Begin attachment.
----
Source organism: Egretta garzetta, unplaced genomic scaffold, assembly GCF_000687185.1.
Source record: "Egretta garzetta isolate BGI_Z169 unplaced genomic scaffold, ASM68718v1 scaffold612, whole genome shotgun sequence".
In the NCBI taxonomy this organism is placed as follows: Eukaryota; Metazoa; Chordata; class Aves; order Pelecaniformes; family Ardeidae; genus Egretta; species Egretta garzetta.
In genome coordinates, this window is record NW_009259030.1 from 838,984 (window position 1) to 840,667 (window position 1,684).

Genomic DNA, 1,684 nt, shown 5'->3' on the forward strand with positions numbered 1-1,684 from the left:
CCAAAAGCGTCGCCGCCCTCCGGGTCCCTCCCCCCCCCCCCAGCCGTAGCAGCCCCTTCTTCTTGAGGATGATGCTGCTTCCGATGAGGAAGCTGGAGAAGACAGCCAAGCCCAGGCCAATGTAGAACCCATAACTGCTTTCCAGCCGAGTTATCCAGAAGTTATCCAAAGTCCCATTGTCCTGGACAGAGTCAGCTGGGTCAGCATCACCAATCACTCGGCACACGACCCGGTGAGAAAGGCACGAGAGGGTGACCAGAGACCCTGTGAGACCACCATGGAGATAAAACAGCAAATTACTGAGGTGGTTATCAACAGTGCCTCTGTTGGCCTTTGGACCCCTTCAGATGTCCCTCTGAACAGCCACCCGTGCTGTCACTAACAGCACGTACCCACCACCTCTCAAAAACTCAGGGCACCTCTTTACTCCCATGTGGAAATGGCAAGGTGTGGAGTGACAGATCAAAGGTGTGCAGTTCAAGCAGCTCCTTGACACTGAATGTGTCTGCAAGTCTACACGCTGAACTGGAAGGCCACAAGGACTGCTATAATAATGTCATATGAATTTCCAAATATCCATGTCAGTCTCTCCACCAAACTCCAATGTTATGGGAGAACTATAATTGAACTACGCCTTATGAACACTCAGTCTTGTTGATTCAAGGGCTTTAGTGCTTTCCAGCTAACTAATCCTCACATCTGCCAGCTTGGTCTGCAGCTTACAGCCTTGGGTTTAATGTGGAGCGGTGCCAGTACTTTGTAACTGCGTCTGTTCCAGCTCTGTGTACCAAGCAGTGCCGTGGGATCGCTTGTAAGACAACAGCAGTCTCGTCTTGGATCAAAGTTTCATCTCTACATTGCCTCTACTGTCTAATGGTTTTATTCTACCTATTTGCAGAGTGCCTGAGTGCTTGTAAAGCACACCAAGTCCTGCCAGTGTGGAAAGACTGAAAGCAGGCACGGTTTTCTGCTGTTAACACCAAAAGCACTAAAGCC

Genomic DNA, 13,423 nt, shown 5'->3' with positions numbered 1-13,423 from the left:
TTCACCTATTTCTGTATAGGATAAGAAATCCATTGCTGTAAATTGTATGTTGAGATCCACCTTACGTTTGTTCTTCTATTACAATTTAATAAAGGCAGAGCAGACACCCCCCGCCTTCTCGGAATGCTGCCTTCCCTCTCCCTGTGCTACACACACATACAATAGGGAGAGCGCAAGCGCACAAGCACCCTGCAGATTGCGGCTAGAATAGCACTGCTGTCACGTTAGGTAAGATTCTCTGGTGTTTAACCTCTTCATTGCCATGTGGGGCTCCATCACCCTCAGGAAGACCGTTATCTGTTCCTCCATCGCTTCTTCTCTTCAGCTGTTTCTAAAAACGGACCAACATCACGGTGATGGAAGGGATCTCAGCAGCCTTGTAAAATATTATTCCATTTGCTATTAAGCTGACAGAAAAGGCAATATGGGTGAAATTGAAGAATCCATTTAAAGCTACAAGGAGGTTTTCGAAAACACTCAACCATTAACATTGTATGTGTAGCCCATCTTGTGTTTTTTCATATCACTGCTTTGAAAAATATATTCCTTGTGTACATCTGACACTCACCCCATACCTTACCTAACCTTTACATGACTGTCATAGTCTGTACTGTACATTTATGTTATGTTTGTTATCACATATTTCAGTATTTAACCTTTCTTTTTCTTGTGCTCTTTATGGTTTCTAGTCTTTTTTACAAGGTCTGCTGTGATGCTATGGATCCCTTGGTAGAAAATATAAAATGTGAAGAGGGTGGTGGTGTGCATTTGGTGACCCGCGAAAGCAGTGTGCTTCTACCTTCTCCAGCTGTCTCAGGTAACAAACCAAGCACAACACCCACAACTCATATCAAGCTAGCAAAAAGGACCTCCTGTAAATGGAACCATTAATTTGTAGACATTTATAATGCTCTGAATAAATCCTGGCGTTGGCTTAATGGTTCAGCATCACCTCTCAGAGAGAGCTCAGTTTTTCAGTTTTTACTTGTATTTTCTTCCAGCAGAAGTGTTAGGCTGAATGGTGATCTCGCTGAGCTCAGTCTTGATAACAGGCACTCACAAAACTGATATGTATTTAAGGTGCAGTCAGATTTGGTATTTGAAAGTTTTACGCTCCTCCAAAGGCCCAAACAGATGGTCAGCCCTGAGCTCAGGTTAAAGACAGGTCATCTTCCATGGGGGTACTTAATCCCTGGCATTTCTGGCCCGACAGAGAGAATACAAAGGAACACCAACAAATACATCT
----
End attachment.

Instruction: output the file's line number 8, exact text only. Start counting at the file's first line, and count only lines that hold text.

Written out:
TTCACCTATTTCTGTATAGGATAAGAAATCCATTGCTGTAAATTGTATGTTGAGATCCACCTTACGTTTGTTCTTCTATTACAATTTAATAAAGGCAGAGCAGACACCCCCCGCCTTCTCGGAATGCTGCCTTCCCTCTCCCTGTGCTACACACACATACAATAGGGAGAGCGCAAGCGCACAAGCACCCTGCAGATTGCGGCTAGAATAGCACTGCTGTCACGTTAGGTAAGATTCTCTGGTGTTTAACCTCTTCATTGCCATGTGGGGCTCCATCACCCTCAGGAAGACCGTTATCTGTTCCTCCATCGCTTCTTCTCTTCAGCTGTTTCTAAAAACGGACCAACATCACGGTGATGGAAGGGATCTCAGCAGCCTTGTAAAATATTATTCCATTTGCTATTAAGCTGACAGAAAAGGCAATATGGGTGAAATTGAAGAATCCATTTAAAGCTACAAGGAGGTTTTCGAAAACACTCAACCATTAACATTGTATGTGTAGCCCATCTTGTGTTTTTTCATATCACTGCTTTGAAAAATATATTCCTTGTGTACATCTGACACTCACCCCATACCTTACCTAACCTTTACATGACTGTCATAGTCTGTACTGTACATTTATGTTATGTTTGTTATCACATATTTCAGTATTTAACCTTTCTTTTTCTTGTGCTCTTTATGGTTTCTAGTCTTTTTTACAAGGTCTGCTGTGATGCTATGGATCCCTTGGTAGAAAATATAAAATGTGAAGAGGGTGGTGGTGTGCATTTGGTGACCCGCGAAAGCAGTGTGCTTCTACCTTCTCCAGCTGTCTCAGGTAACAAACCAAGCACAACACCCACAACTCATATCAAGCTAGCAAAAAGGACCTCCTGTAAATGGAACCATTAATTTGTAGACATTTATAATGCTCTGAATAAATCCTGGCGTTGGCTTAATGGTTCAGCATCACCTCTCAGAGAGAGCTCAGTTTTTCAGTTTTTACTTGTATTTTCTTCCAGCAGAAGTGTTAGGCTGAATGGTGATCTCGCTGAGCTCAGTCTTGATAACAGGCACTCACAAAACTGATATGTATTTAAGGTGCAGTCAGATTTGGTATTTGAAAGTTTTACGCTCCTCCAAAGGCCCAAACAGATGGTCAGCCCTGAGCTCAGGTTAAAGACAGGTCATCTTCCATGGGGGTACTTAATCCCTGGCATTTCTGGCCCGACAGAGAGAATACAAAGGAACACCAACAAATACATCT